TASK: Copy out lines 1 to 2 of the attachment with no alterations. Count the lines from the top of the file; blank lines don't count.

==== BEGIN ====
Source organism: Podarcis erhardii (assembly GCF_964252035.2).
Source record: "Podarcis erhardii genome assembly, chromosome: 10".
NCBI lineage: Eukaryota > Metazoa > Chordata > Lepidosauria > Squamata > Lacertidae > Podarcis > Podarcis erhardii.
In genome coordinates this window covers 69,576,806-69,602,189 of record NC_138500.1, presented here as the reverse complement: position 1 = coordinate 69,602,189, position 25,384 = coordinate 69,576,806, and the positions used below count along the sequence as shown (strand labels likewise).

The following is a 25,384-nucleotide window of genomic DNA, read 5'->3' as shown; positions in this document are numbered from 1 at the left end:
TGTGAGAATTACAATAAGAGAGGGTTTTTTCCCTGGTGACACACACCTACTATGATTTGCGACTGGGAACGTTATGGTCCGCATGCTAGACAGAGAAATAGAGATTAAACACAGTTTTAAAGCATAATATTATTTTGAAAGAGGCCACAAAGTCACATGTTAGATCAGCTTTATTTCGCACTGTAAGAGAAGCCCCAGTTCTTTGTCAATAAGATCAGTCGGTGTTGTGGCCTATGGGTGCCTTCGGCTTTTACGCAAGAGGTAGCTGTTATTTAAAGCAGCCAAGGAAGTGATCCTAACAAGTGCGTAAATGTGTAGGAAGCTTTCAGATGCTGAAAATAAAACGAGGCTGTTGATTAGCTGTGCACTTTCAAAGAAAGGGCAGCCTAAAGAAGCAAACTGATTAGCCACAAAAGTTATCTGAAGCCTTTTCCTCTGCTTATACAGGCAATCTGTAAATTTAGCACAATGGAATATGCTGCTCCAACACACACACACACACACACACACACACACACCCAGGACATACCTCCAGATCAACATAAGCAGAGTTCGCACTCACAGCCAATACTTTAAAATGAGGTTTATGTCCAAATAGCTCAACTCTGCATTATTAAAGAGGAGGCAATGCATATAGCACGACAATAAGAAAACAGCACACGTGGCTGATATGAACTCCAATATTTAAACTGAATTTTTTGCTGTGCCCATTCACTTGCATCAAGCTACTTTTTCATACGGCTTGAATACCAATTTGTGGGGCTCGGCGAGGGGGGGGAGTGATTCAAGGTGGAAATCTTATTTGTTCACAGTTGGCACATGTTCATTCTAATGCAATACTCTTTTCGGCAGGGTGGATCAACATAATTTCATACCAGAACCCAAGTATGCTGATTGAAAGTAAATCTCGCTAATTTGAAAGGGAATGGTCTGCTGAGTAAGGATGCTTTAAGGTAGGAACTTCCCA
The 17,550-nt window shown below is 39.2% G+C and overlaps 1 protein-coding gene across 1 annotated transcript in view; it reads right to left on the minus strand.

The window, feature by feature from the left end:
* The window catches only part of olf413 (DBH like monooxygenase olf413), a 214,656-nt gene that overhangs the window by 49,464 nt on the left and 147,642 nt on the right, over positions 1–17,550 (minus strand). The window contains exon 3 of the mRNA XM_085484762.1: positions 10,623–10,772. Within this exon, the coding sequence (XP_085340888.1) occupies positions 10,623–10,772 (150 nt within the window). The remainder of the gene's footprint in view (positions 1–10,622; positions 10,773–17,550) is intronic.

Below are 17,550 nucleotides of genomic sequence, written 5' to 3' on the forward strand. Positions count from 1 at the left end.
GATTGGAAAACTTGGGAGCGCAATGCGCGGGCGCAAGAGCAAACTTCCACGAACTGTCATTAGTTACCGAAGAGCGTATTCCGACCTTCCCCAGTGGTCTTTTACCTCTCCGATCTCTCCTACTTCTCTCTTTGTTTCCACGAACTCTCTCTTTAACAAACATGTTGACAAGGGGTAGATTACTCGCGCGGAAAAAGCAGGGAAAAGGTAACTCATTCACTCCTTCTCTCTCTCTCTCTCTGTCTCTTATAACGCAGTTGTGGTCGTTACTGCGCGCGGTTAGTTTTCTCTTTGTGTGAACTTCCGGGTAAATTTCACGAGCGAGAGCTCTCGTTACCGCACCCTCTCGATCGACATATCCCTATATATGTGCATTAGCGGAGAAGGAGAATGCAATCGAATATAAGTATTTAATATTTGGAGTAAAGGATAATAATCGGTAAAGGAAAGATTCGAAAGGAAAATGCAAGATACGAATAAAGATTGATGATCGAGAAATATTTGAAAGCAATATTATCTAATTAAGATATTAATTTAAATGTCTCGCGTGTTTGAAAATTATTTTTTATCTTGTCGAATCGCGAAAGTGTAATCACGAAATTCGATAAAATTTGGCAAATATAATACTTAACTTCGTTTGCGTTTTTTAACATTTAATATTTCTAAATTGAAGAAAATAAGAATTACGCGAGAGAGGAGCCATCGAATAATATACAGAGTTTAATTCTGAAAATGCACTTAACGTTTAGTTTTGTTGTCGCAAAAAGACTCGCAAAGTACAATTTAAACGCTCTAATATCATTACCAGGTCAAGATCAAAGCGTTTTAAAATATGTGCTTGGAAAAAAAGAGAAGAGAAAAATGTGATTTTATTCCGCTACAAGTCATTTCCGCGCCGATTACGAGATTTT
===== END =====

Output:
Source organism: Podarcis erhardii (assembly GCF_964252035.2).
Source record: "Podarcis erhardii genome assembly, chromosome: 10".